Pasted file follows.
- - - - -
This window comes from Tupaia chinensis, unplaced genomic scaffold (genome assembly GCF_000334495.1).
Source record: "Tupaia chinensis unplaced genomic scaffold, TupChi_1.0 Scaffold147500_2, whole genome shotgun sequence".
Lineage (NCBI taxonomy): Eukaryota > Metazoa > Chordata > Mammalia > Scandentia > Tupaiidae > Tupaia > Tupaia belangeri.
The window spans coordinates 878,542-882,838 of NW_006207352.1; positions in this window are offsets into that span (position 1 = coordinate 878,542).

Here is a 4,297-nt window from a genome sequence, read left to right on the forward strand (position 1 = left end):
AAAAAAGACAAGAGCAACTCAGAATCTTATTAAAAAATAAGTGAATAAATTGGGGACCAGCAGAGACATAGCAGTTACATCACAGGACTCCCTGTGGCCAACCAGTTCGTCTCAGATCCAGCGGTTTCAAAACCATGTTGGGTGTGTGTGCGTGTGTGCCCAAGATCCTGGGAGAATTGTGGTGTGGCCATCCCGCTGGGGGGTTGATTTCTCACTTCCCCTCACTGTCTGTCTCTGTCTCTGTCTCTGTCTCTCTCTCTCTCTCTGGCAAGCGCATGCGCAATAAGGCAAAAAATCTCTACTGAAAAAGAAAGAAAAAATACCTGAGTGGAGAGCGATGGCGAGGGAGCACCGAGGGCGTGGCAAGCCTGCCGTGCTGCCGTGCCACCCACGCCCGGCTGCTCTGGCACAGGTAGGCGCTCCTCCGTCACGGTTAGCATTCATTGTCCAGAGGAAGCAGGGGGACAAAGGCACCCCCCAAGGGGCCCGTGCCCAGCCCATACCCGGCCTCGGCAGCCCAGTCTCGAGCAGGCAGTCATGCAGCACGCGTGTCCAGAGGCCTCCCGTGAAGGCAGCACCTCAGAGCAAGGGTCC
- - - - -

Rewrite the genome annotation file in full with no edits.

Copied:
This window comes from Tupaia chinensis, unplaced genomic scaffold (genome assembly GCF_000334495.1).
Source record: "Tupaia chinensis unplaced genomic scaffold, TupChi_1.0 Scaffold147500_2, whole genome shotgun sequence".
Lineage (NCBI taxonomy): Eukaryota > Metazoa > Chordata > Mammalia > Scandentia > Tupaiidae > Tupaia > Tupaia belangeri.
The window spans coordinates 878,542-882,838 of NW_006207352.1; positions in this window are offsets into that span (position 1 = coordinate 878,542).

Here is a 4,297-nt window from a genome sequence, read left to right on the forward strand (position 1 = left end):
AAAAAAGACAAGAGCAACTCAGAATCTTATTAAAAAATAAGTGAATAAATTGGGGACCAGCAGAGACATAGCAGTTACATCACAGGACTCCCTGTGGCCAACCAGTTCGTCTCAGATCCAGCGGTTTCAAAACCATGTTGGGTGTGTGTGCGTGTGTGCCCAAGATCCTGGGAGAATTGTGGTGTGGCCATCCCGCTGGGGGGTTGATTTCTCACTTCCCCTCACTGTCTGTCTCTGTCTCTGTCTCTGTCTCTCTCTCTCTCTCTGGCAAGCGCATGCGCAATAAGGCAAAAAATCTCTACTGAAAAAGAAAGAAAAAATACCTGAGTGGAGAGCGATGGCGAGGGAGCACCGAGGGCGTGGCAAGCCTGCCGTGCTGCCGTGCCACCCACGCCCGGCTGCTCTGGCACAGGTAGGCGCTCCTCCGTCACGGTTAGCATTCATTGTCCAGAGGAAGCAGGGGGACAAAGGCACCCCCCAAGGGGCCCGTGCCCAGCCCATACCCGGCCTCGGCAGCCCAGTCTCGAGCAGGCAGTCATGCAGCACGCGTGTCCAGAGGCCTCCCGTGAAGGCAGCACCTCAGAGCAAGGGTCC